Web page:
Sometimes people really just need to lighten up. Not everything is a slight, and not everything requires an apology.
A good example of this is the way far too many people, with seemingly nothing better to get upset about, came down on British actor Benedict Cumberbatch last week for daring to use the quaint term, “colored,” to describe minorities. There was such a fuss over his use of the term in an interview that the Academy Award-nominated actor had to issue an apology for his word choice.
Geez. You would swear he used the “n-word” or some other undeniable slur. But saying “colored”?
Even more ironic was the fact that Cumberbatch used the term, which I find not offensive but rather just an indication of the world someone lives in, while doing an interview with a black man and while saying all the right things about the need for diversity in the movie business, especially back in his home country.
Cumberbatch was on The Tavis Smiley PBS show and was asked about diversity in roles, a hot question these days considering the #OscarsSoWhite controversy. Cumberbatch said: "I think as far as colored actors go it gets really different in the U.K., and a lot of my friends have had more opportunities here [in the U.S.] than in the U.K., and that's something that needs to change. Something's gone wrong. We're not representative enough in our culture of different races, and that really does need to step up apace."
Great answer. Yet the only thing some people focused on was that he said “colored actors.” Oh, give me a break. Whatever happened to putting people’s words in context and looking at the whole person, not a piece?
Cumberbatch was not going on some rant against African Americans, and his intent was, in fact, good. But one slip of the tongue means that his entire message is lost? Soon enough, every person in the spotlight will have to censor themselves for fear of being blasted on social media for any misspoken word.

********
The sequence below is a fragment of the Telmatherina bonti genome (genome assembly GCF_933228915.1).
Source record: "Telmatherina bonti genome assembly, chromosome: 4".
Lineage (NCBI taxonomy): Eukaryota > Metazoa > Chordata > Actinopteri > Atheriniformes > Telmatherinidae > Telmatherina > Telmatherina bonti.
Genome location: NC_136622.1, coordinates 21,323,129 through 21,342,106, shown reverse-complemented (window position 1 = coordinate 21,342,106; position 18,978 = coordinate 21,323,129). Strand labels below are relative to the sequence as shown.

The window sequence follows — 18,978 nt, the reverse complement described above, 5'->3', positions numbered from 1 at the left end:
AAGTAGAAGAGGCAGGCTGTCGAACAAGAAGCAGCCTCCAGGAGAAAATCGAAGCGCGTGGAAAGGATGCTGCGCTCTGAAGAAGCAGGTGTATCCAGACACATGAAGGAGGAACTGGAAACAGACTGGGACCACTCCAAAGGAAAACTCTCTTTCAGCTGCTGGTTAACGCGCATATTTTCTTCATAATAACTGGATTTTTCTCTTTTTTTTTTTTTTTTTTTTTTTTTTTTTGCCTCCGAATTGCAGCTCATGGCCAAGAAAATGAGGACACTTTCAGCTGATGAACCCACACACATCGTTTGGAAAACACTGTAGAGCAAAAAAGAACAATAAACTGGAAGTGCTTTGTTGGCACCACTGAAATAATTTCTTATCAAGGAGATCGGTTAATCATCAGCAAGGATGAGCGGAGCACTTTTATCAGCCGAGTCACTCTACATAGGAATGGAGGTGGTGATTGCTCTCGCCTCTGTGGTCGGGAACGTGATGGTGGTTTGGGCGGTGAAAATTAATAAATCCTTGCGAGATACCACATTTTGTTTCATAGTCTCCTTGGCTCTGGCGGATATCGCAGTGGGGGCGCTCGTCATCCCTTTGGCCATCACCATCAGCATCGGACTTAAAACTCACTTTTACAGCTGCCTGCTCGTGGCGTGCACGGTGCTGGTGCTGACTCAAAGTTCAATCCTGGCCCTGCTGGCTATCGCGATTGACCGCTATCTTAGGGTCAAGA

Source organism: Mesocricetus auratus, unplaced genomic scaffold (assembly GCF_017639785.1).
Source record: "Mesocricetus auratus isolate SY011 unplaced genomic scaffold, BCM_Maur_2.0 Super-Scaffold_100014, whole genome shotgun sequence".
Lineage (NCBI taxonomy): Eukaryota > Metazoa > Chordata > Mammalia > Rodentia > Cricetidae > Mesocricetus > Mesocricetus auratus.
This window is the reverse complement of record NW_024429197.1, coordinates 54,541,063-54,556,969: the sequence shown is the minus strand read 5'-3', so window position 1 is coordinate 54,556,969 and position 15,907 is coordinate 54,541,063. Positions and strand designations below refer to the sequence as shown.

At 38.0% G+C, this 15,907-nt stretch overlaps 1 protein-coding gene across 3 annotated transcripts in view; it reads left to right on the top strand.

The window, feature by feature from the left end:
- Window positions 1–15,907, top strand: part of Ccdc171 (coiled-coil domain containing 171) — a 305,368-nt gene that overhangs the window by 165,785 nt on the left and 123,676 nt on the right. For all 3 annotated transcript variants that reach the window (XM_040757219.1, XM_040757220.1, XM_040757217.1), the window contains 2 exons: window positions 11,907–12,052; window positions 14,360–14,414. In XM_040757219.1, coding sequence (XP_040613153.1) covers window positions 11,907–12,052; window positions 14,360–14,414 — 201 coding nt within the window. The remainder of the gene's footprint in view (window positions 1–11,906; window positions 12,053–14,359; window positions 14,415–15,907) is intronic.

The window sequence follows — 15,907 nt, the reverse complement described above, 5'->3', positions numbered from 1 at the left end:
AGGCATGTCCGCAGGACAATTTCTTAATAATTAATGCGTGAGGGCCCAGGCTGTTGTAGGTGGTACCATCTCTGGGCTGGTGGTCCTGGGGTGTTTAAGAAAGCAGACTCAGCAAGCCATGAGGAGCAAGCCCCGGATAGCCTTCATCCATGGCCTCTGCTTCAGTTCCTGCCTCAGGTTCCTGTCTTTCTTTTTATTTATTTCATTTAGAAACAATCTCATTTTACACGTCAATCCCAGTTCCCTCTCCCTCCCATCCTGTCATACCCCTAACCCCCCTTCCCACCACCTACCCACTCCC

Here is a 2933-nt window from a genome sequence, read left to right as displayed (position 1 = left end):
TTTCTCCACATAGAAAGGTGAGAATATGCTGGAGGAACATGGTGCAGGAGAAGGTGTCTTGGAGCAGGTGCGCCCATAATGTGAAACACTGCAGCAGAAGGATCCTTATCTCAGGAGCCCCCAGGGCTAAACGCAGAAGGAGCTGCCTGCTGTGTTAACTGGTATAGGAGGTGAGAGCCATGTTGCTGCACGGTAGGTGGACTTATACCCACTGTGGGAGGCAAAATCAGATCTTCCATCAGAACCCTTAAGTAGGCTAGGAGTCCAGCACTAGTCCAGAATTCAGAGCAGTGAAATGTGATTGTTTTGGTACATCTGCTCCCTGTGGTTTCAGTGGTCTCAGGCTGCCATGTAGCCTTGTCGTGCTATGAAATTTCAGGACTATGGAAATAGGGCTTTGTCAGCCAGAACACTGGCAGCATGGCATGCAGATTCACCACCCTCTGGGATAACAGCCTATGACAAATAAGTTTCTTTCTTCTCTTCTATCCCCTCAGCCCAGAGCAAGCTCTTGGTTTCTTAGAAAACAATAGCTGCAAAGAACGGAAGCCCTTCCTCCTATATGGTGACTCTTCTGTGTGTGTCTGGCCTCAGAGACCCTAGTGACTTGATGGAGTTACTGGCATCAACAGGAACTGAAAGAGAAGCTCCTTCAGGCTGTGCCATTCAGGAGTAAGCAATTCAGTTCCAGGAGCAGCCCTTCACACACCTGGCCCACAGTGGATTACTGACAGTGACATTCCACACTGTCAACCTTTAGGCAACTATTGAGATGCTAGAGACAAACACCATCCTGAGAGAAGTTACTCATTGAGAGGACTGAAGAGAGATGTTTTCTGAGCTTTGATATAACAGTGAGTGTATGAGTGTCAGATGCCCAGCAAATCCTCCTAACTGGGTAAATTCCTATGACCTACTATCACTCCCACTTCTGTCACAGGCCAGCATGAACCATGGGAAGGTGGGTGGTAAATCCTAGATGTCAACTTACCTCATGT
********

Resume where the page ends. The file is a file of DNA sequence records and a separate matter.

As is so common in our modern world, what followed was the obligatory appeasement of the forces so easily offended; Cumberbatch issued an apology:
I'm devastated to have caused offense by using this outmoded terminology. I offer my sincere apologies. I make no excuse for my being an idiot and know the damage is done. I can only hope this incident will highlight the need for correct usage of terminology that is accurate and inoffensive. The most shaming aspect of this for me is that I was talking about racial inequality in the performing arts in the U.K. and the need for rapid improvements in our industry when I used the term.
Damage? What damage? Don’t get me wrong; I get that “colored” is an old term and one that we have moved away from, in part because it implies that white is not a color as well and it brushes all people of color with one stroke. But with that being said, it is absolutely silly to pretend that every usage is equally offensive.
I would hope and I do believe that most people are smart enough to read nuance and intent. In this case, a man was made to apologize and feel stupid for no other reason other than that there are those out there who see and take offense at almost anything a white person may do that is not approved. In doing so, we do more to hurt our cause than anything someone like Cumberbatch might do or say.
Photo Credit: Wikicommons, Sam/Flickr